A Look At The Size, Shape And Growing Threat Of Malware Networks [Infographic]

Blue Coat Systems, the provider of web security and speed optimization solutions, released a mid-year web security report earlier this month, which, among other things, examined the current state of malware ecosystems, and detailed the growing size and reach of malware delivery networks.

Malware and malicious software have been around for years, but malware networks are becoming increasingly dynamic and continue to wreak havoc on search engines, email, and everything in between. No, my computer has not been infected by visiting this site, and, no, I will not download your antivirus software, Malware bot.

Larger malware networks have begun swallowing smaller malware entities, and they’re now serving up their web landmines at astonishing rates. Apple even seems to have reached the tipping point, with enough market share that malware networks have begun targeting Apple OSes. It’s not quite the “explosion of malware on Macs” many forecasted, but it’s still a much larger problem than it was a year ago. And it’s not just desktops and laptops that are affected, malware has gone mobile, too. Android appears to becoming more vulnerable, as security firm, Kaspersky Lab, identified 70 different malware on Google’s mobile OS in March.

Hide yo wife, hide yo kids, etc.

Building on top of Blue Coat’s midyear report by Chris Larsen, a senior malware researcher, the team put together a nifty little infographic detailing the shape and heft of the malware ecosystem and what areas in particular pose the biggest threats. Larsen told me that, as one might expect, if you’re a malware provider, you want to be where the crowds are, setting your traps in the most highly trafficked areas of the Web.

He also said that the most common form of malware is the invitation to download fake antivirus software, but there’s also the age-old “Take this survey!” malware, and or the one that comes disguised as a PDF or office document file. And users can be infected by malware or spam without even downloading a file, Larsen says, as a form of drive-by downloading makes it possible to ply your browser for vulnerabilities and dive in when they see the opportunity.

According to Larsen and team’s research, search engines have become breeding grounds for malware. And though Google does a good job of identifying poisonous text links, image search is currently “the most dangerous activity” one can engage in on the Web. Part of the problem is that the design of Google’s image search is such that you may be clicking on an image cached by Google that is coming from one of a malware network’s many phony websites. You’ve already clicked through to the image before you know you’re cooked.

Malware networks don’t traditionally come with names, as one might expect, but Larsen said that the security industry has now been tracking the biggest malware offenders for long enough that they’ve been able to identify trends. Traditionally, he said, malware has been identified by particular attacks (and named accordingly), but the reality, he said, is that some networks have grown so large that they have their hands in many different scams at once.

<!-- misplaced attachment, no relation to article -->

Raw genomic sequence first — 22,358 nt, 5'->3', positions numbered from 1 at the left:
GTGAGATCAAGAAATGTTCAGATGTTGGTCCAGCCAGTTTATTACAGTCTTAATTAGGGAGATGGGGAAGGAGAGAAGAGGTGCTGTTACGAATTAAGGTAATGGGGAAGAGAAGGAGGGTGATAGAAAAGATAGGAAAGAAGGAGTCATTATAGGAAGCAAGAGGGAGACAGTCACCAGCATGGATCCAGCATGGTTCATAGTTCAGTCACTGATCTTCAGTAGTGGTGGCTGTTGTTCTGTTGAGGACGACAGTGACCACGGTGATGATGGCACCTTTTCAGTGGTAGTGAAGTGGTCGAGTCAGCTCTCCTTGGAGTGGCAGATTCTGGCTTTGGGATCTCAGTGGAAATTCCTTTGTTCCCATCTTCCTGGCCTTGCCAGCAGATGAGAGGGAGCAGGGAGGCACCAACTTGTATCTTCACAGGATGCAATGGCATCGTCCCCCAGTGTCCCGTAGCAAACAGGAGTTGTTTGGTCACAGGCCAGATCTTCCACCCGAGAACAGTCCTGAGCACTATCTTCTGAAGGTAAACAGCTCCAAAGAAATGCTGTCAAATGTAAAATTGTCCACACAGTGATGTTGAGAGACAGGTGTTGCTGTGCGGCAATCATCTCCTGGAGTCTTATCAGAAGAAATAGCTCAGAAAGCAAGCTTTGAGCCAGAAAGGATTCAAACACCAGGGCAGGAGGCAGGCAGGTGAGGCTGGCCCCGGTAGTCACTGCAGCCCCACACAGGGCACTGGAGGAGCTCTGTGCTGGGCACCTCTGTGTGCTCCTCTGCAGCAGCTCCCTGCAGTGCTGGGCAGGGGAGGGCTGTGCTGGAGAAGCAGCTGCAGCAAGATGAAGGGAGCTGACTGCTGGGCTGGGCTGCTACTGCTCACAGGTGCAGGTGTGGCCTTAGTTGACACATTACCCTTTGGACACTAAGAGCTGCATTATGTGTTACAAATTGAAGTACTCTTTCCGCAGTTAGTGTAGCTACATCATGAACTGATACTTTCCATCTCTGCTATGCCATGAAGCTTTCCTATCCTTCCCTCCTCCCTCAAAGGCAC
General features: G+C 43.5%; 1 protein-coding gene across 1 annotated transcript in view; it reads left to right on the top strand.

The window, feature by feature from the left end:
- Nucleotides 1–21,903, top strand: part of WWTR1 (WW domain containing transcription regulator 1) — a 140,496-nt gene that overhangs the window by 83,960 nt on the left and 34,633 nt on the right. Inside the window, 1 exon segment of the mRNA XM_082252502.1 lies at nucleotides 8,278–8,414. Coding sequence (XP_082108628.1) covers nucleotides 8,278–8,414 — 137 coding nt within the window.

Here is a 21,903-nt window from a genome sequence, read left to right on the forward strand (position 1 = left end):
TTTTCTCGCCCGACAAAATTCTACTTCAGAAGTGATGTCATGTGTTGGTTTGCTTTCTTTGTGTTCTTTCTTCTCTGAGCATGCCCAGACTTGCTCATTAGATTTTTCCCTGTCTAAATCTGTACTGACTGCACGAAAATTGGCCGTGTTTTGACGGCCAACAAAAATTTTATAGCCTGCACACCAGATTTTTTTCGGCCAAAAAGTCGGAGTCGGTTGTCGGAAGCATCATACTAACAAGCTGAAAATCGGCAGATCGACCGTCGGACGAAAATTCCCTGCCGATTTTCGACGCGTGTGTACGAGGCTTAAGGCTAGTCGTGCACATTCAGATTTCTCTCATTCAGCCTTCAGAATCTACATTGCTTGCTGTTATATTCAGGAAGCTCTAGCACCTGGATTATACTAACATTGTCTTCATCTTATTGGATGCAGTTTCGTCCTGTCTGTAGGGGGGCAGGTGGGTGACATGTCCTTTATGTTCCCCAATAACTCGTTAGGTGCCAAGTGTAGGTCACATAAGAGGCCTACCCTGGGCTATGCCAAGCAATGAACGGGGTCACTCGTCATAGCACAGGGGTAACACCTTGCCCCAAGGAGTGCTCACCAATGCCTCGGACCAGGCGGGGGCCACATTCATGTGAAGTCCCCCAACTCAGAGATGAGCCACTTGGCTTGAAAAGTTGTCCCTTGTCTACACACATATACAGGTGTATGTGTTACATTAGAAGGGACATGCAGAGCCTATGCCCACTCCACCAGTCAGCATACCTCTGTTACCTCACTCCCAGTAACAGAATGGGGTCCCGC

They might be gaming you on Twitter, offering you fake antivirus software in a Google image search, and trying to sneak into Apple OS X through the backdoor all at the same time. Blue Coat has begun employing a naming system for the top malware networks, using plays on mythical tricksters to give these malicious networks an identifier.

And they need names, because these networks are fast, and they’re slippery. The average number of unique host names per day for the top 10 malware delivery networks is 4,107, and an average of over 40,000 users make unwitting requests to malware networks each day. With the highly covered attacks Lulzsec and Anonymous have made in recent months using DDoS attacks and simple SQL injections, the vulnerability not only of the average web user to malware, Trojans, and viruses, but high profile networks and websites has been pushed to the fore as well.

It should be noted that we need to be careful of taking an alarmist stance (just when you thought it was safe to back in the water!); we don’t exactly need one more thing to worry about in our daily web activities, but it is important to be aware of the areas of the Web that malware networks are targeting as entry points. Many of us have had our own Facebook or Twitter accounts hijacked by link-disseminating malware — or at least know someone who has. Shoppybag anyone?

What’s more, Symantec released its own intelligence report today that this new form of rapidly changing malware is leading to a rise in sophisticated, socially-engineered attacks. In terms of spam, the report found that the global ratio of spam in email traffic rose to 77.8 percent, an increase of 4.9 percentage from last month.

Symantec also found that an average of 6,797 Web sites each day harbor malware and other malicious programs, an increase of 25 percent from last month.

For more, check out the infographic below:

Excerpt image courtesy of MaximumPC.